All That You Can’t Leave Behind

I used to be a big U2 fan.  I'll freely admit that as a child of the 80's, I was listening to U2 well into the 90's.  One of their songs that always stuck with me was the song, "Walk On," particularly the lyrics about "all that you can't leave behind" and the idea of … Continue reading All That You Can’t Leave Behind

The Non-Gebrokts Non-Jews

Passover is an interesting holiday.  It's one where traditions and customs really seem to come to the forefront in a way they don't always the rest of the year.  From how stringent each family is about their cleaning and prep to what they will and won't eat on the holiday, there is so much variation, … Continue reading The Non-Gebrokts Non-Jews

The Season of Letting Go

Passover must always fall in the spring.  It's a rule of the Jewish calendar and a whole leap month will be added to the calendar to make sure this happens.  For Orthodox Jews, this also means that Passover cleaning is a form of spring cleaning, with cabinets cleared out and all manner of pasta, flour, … Continue reading The Season of Letting Go

Purim and Living Between Worlds

This week is one of my favorite Jewish holidays.  One of the very best things about Orthodox Judaism is that there are so many holidays and they're all so different in their observances and traditions.  Purim is a particularly fun holiday for children, with costumes and candy galore. This year, though, as we read the … Continue reading Purim and Living Between Worlds

Chanukah Sameach from Alaska!

It is fitting that the celebration of Chanukah comes so close to the winter solstice, the darkest part of the long dark winter of Alaska.  Chanukah reminds us that we can always add light and the story of Chanukah is one of Jews bravely sticking to their traditions and refusing to assimilate, even when the … Continue reading Chanukah Sameach from Alaska!

How a Trip to the Ends of the Earth Helped Me Make Peace with Christmas as a Jew

Last week, I traveled to the north slope of Alaska, about as far north as anyone can go, and I spent almost a week in an oil camp.  This was probably the most unlikely place for an Orthodox conversion candidate.  As part of my work there, I had to walk through every dorm room unless … Continue reading How a Trip to the Ends of the Earth Helped Me Make Peace with Christmas as a Jew

The Simchas Torah that Stole Our Simchas

It's often when everything seems to be going along just fine with everything coming together when the unexpected happens.  This time, the kids and I were in our truck, waiting for Mr. Safek and Sam the dog to arrive at the Synagogue with the Shabbat RV 2.0.  All our meals were carefully packed up, our … Continue reading The Simchas Torah that Stole Our Simchas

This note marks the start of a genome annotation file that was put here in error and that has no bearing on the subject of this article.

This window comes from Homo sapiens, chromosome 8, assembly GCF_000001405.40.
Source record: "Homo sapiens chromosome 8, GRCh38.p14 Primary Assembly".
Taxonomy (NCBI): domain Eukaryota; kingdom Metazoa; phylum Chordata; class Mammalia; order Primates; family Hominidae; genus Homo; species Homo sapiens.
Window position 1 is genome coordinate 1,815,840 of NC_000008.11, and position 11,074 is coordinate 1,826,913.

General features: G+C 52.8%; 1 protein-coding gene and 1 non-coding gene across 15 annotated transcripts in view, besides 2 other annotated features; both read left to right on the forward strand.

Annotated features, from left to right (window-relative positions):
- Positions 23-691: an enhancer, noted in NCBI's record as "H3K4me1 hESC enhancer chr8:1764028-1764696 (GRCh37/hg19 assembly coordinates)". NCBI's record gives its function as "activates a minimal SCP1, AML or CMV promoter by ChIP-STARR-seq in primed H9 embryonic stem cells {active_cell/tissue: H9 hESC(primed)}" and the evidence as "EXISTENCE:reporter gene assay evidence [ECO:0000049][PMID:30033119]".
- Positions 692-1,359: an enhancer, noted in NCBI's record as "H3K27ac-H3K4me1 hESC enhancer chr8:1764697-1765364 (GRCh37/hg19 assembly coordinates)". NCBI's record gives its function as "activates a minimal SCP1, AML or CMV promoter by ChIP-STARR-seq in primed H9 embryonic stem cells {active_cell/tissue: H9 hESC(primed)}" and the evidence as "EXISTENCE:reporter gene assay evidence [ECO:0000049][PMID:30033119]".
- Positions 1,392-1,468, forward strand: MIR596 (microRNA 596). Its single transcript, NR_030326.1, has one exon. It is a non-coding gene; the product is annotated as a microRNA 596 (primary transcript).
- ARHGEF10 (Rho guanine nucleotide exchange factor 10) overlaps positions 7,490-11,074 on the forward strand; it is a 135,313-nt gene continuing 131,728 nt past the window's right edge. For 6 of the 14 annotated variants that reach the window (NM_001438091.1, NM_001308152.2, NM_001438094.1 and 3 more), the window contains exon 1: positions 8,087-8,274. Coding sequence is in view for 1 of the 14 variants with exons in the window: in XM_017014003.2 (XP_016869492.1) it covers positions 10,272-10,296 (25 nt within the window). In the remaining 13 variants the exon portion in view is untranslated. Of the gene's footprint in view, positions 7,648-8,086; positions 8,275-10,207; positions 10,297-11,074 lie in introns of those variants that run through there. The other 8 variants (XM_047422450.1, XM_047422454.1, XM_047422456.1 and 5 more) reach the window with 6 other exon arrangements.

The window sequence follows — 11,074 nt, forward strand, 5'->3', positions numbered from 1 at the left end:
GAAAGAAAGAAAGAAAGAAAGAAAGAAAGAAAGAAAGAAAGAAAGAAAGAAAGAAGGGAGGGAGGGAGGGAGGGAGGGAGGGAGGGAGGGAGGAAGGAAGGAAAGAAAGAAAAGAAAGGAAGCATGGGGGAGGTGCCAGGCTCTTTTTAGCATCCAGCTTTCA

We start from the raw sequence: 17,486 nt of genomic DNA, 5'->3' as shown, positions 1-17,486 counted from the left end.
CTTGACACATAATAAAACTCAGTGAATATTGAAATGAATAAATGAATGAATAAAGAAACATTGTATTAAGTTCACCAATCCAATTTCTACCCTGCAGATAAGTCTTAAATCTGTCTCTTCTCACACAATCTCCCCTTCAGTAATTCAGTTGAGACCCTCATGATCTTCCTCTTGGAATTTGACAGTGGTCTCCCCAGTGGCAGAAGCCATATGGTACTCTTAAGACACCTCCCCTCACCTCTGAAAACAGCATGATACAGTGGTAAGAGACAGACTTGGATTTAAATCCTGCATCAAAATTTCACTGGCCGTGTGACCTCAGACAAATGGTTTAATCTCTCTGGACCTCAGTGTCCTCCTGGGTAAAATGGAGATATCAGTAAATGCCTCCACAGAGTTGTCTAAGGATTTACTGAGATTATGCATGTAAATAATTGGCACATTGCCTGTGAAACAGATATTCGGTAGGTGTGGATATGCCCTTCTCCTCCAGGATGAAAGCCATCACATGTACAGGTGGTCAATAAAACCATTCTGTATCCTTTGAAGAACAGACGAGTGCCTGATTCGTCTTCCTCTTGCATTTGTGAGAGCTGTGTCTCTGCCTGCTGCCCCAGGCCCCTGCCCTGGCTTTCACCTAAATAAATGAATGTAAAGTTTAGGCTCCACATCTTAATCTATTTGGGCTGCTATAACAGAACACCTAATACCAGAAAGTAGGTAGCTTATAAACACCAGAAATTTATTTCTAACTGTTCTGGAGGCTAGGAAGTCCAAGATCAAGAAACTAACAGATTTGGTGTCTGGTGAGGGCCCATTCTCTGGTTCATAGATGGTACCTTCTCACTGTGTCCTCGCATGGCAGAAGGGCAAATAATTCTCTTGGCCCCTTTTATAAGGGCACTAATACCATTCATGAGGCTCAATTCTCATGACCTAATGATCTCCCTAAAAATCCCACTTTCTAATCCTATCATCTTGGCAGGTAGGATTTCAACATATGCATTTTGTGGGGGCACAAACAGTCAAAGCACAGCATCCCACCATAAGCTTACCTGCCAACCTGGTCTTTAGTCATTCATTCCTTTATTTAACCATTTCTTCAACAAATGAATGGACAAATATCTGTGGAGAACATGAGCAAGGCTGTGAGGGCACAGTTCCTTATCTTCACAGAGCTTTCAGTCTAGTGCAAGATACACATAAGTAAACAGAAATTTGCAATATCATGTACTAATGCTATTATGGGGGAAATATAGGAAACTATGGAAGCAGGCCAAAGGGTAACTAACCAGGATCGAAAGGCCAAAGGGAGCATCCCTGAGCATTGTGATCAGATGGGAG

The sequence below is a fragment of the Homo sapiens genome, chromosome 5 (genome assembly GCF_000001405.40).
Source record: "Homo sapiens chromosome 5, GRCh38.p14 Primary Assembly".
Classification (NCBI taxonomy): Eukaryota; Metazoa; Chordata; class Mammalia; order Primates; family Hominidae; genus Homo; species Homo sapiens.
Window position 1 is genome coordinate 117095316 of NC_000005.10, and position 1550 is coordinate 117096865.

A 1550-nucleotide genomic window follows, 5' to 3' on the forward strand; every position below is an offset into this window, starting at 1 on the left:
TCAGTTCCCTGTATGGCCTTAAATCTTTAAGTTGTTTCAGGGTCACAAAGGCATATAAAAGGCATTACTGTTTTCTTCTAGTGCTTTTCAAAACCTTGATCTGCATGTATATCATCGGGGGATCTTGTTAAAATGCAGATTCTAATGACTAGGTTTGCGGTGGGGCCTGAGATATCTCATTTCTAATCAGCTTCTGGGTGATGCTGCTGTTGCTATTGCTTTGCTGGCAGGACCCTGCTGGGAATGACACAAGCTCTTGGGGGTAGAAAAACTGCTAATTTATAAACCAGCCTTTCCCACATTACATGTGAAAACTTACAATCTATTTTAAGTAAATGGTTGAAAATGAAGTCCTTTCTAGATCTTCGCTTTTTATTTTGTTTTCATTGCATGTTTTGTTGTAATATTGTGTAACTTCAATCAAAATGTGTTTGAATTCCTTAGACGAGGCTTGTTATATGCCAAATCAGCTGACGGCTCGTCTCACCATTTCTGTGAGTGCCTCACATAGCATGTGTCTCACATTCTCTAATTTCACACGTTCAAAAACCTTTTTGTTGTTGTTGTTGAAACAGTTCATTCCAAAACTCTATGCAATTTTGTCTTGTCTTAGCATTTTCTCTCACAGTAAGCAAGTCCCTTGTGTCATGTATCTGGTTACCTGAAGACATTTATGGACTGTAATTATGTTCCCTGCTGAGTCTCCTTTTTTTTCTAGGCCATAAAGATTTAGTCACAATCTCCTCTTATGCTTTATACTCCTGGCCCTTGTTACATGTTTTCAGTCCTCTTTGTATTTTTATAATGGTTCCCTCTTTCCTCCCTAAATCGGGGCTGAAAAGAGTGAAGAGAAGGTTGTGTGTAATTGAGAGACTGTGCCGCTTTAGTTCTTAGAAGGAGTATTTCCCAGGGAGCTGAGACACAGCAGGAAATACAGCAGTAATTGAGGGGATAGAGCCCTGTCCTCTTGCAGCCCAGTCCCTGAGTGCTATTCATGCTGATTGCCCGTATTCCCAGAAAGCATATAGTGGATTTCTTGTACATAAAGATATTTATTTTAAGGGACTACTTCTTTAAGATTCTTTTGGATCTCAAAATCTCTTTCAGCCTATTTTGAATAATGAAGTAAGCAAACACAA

Simchas Torah From My Side of the Mechitza

I'm about to log off, finish my cooking, and prepare for another 3 day Yom Tov, this time including the holiday of Simchas Torah.  Simcha means joy and this holiday is all about the joy that Jews feel when it comes to the Torah.  Other religions certainly have their holy books, but I've never seen … Continue reading Simchas Torah From My Side of the Mechitza

Trust, Sukkos, and Snow

It's there, lurking in the forecast for this week and the weekend with cute little gradeschool snowflakes to denote the days it might happen.  Those innocent looking little snowflakes belie the fact that we don't yet have studded tires on the truck and that we'll be spending 3 days this week in the Shabbat RV … Continue reading Trust, Sukkos, and Snow

An Alaskan Kind of Sukkos

We opted to stay home for the 3 day Yom Tov and celebrate the beginning of Sukkos in our own Sukkah.  Sukkos is a quirky holiday and one of my favorites.  We built huts in our yards to remind us of our past as wanderers, wandering the desert with Hashem's protection.  Men are obligated to … Continue reading An Alaskan Kind of Sukkos

Yom Kippur

Like Tisha B'Av, Yom Kippur is sometimes a difficult holiday to explain to my non-Jewish friends, family, and coworkers.  For most other people, holidays in general are associated with only happy events, but Jewish holidays really are holy days...and not all holy days are fun or easy.  There is also the problem that the idea … Continue reading Yom Kippur

Jonah – Running from G-d

Every Yom Kippur, we read the story of the prophet Jonah, who was ordered to go to a non-Jewish city called Nineveh to tell them to repent.  The Jews at the time were a mess and Jonah knew that the non-Jews he was going to would indeed repent.  He didn't want to go, which is … Continue reading Jonah – Running from G-d